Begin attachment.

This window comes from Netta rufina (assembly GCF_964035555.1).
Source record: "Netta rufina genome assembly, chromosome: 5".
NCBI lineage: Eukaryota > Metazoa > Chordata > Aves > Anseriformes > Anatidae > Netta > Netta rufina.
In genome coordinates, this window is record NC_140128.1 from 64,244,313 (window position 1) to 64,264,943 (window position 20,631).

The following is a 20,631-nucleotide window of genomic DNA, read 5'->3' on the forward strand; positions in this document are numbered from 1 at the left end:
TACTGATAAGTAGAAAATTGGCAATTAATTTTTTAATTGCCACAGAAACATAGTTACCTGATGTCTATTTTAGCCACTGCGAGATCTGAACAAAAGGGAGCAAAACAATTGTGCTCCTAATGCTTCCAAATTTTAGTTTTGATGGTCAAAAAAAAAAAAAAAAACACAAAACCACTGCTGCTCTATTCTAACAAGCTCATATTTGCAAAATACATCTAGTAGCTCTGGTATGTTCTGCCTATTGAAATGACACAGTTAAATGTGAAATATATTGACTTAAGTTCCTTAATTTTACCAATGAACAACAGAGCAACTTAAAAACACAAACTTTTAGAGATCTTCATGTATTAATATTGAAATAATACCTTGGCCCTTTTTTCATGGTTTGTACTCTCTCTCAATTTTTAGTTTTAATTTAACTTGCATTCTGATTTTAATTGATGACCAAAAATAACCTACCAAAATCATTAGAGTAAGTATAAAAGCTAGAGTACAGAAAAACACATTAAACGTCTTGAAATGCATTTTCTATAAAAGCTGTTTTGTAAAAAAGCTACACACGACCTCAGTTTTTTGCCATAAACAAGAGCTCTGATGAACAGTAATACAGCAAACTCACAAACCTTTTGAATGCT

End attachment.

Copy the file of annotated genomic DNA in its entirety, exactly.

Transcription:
This window comes from Netta rufina (assembly GCF_964035555.1).
Source record: "Netta rufina genome assembly, chromosome: 5".
NCBI lineage: Eukaryota > Metazoa > Chordata > Aves > Anseriformes > Anatidae > Netta > Netta rufina.
In genome coordinates, this window is record NC_140128.1 from 64,244,313 (window position 1) to 64,264,943 (window position 20,631).

The following is a 20,631-nucleotide window of genomic DNA, read 5'->3' on the forward strand; positions in this document are numbered from 1 at the left end:
TACTGATAAGTAGAAAATTGGCAATTAATTTTTTAATTGCCACAGAAACATAGTTACCTGATGTCTATTTTAGCCACTGCGAGATCTGAACAAAAGGGAGCAAAACAATTGTGCTCCTAATGCTTCCAAATTTTAGTTTTGATGGTCAAAAAAAAAAAAAAAAACACAAAACCACTGCTGCTCTATTCTAACAAGCTCATATTTGCAAAATACATCTAGTAGCTCTGGTATGTTCTGCCTATTGAAATGACACAGTTAAATGTGAAATATATTGACTTAAGTTCCTTAATTTTACCAATGAACAACAGAGCAACTTAAAAACACAAACTTTTAGAGATCTTCATGTATTAATATTGAAATAATACCTTGGCCCTTTTTTCATGGTTTGTACTCTCTCTCAATTTTTAGTTTTAATTTAACTTGCATTCTGATTTTAATTGATGACCAAAAATAACCTACCAAAATCATTAGAGTAAGTATAAAAGCTAGAGTACAGAAAAACACATTAAACGTCTTGAAATGCATTTTCTATAAAAGCTGTTTTGTAAAAAAGCTACACACGACCTCAGTTTTTTGCCATAAACAAGAGCTCTGATGAACAGTAATACAGCAAACTCACAAACCTTTTGAATGCT